Internship preparation form

This form is designed to help you prepare for your internship. It assumes you have already contacted the employer (you want to intern with) and they have accepted for an agreed period of time. It also assumes you have been advised who your supervisor (contact) will be during this time.


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1: What to expect as an employer?

Congratulations. Inviting an intern into your world is a great way to give back to our industry and a great opportunity for you both.

For all intents and purposes, they should be treated as an employee – it will make it a better, more real experience for both sides – but in reality, they may need just a bit of help at the start…

Here are three ways you can make the best of the opportunity:

1. Have empathy – walk a few steps in their converse

Before the intern starts, think about involving the whole studio in an empathy-map or customer journey map exercise to imagine life in their shoes. Expect someone to not be in their natural habitat and probably feeling intimidated and overwhelmed.

Remember there are more of you than them — the sooner you can calm their nerves and make them feel comfortable, the better the experience will be for everyone.

Assure them everyone in the studio is happy to have them and will do their best to make your experience valuable.

Assure them of your expectations - they are not expected to churn out work immediately.

Do what you can to help them grasp the opportunity.

2. Have patience – they’re nervous

Nervousness can manifest itself in many ways. Your intern may appear stressed, or overawed, and may even appear overconfident.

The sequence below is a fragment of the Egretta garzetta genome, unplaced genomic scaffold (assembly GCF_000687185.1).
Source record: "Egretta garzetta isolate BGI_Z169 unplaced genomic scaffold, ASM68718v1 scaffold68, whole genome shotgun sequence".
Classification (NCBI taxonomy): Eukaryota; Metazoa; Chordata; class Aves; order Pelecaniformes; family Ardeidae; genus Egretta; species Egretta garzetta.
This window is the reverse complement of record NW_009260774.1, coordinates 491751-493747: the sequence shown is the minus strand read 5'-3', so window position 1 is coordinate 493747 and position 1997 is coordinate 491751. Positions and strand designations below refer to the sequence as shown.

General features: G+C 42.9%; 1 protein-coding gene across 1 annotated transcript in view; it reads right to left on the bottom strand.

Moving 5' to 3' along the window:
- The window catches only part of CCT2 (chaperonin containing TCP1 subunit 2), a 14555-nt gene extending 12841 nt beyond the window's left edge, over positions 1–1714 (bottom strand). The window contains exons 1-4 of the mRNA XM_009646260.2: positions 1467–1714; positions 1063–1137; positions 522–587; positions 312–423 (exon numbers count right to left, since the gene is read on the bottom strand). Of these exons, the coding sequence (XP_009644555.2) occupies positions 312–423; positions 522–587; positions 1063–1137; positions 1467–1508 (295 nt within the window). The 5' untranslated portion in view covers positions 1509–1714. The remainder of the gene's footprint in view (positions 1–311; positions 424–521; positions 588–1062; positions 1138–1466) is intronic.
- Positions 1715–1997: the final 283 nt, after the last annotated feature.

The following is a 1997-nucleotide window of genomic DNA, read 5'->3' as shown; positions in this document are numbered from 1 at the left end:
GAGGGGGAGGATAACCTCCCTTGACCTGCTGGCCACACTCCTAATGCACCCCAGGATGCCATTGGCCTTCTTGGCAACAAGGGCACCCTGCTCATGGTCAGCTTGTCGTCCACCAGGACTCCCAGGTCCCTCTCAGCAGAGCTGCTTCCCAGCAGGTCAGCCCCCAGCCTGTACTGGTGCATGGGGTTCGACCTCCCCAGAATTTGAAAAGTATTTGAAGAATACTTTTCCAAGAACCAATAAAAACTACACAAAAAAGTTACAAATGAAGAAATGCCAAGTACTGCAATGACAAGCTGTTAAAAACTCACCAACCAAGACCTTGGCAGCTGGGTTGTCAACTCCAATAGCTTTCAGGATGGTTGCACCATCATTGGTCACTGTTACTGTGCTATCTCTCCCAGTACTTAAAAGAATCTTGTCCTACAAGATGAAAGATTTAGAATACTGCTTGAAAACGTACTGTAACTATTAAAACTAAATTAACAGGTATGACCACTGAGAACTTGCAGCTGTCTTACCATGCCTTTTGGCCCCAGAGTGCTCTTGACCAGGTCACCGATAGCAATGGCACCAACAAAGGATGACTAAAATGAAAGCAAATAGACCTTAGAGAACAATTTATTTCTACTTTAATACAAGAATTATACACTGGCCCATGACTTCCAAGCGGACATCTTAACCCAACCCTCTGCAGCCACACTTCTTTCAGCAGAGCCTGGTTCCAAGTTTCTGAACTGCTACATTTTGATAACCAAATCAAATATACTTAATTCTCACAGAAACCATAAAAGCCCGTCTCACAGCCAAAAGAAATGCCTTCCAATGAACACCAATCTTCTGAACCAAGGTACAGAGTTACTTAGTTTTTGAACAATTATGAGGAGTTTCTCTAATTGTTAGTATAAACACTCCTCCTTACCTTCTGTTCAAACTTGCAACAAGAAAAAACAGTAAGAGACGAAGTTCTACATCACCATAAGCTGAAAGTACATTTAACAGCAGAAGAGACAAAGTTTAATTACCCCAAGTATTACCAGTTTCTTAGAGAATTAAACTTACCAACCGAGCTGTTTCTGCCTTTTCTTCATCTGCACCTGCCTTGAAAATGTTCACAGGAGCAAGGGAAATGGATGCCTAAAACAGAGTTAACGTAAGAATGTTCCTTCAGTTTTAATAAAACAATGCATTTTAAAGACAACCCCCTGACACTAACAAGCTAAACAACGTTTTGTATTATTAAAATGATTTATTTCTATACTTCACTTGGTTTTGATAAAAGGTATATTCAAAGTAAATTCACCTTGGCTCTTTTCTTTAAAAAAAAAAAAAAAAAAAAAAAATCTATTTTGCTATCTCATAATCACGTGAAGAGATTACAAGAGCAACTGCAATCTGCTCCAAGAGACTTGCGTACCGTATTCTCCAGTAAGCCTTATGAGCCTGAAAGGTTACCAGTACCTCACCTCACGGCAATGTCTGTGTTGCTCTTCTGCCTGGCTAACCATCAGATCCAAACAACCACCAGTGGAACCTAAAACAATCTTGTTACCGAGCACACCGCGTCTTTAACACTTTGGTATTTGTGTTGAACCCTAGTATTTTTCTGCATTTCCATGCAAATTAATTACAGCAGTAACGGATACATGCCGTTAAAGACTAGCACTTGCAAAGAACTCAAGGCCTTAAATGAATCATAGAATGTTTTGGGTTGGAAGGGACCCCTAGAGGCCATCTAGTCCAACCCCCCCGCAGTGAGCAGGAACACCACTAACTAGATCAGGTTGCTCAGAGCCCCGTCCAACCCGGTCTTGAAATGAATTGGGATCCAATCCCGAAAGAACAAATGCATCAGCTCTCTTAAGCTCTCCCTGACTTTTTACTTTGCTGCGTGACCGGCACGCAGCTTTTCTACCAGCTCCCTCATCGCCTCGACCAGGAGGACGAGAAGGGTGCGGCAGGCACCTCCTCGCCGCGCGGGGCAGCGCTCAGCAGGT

Have patience, be prepared to take the lead and be prepared to repeat yourself a few times.

Prompt them to take notes or record instructions on their iPhones

Prompt them to ask questions and stress there are no wrong or dumb questions.

3. Plan for the long haul.

After the excitement of the first week, reality will set in that this is not a sprint.

Don’t try to go it alone.

Make sure your intern has a buddy. Or give them a few buddies. Share the love.

Buddies work really well to give the intern experience across the whole of the studio.

One week with an account service buddy, one with a design buddy, one with a creative director buddy - you get the idea. It not only helps them settle their nerves (because they’ll get to know everyone), it will deliver a spread of experiences.

A few tips

  • Make sure your intern knows where the kitchen, the bathroom and the best lunch spot is
  • Make sure you include your intern in any coffee runs (and not just as the coffee runner)
  • Be mindful, their budget may not extend to cafes and they’ve bought their lunch – let them know the best places to eat it (for example, a nearby park, the board room with others)
  • Be clear about the time clock of your studio –  when to start, and especially when to stop (many might feel awkward about when to leave).
  • Run through your expectations (see the Joint Commitment form)

A few extra ideas

  • Get to know them early: a few of you pitch in to buy them lunch on the first day, or better still everyone bring in a dish to share.
  • Welcome them warmly: perhaps give them their own keep cup on the first day as a welcome gift.
  • Make it as easy for them as possible: if it’s not on your website, give the intern a list of your staff members and their titles - you could include a photo and list something they like to do outside work as a conversation starter.
  • Help them share their news: Tell them your elevator spiel – a brief description of your agency and the type of work you do. That way they can talk to their parents/friends/colleagues about their internship.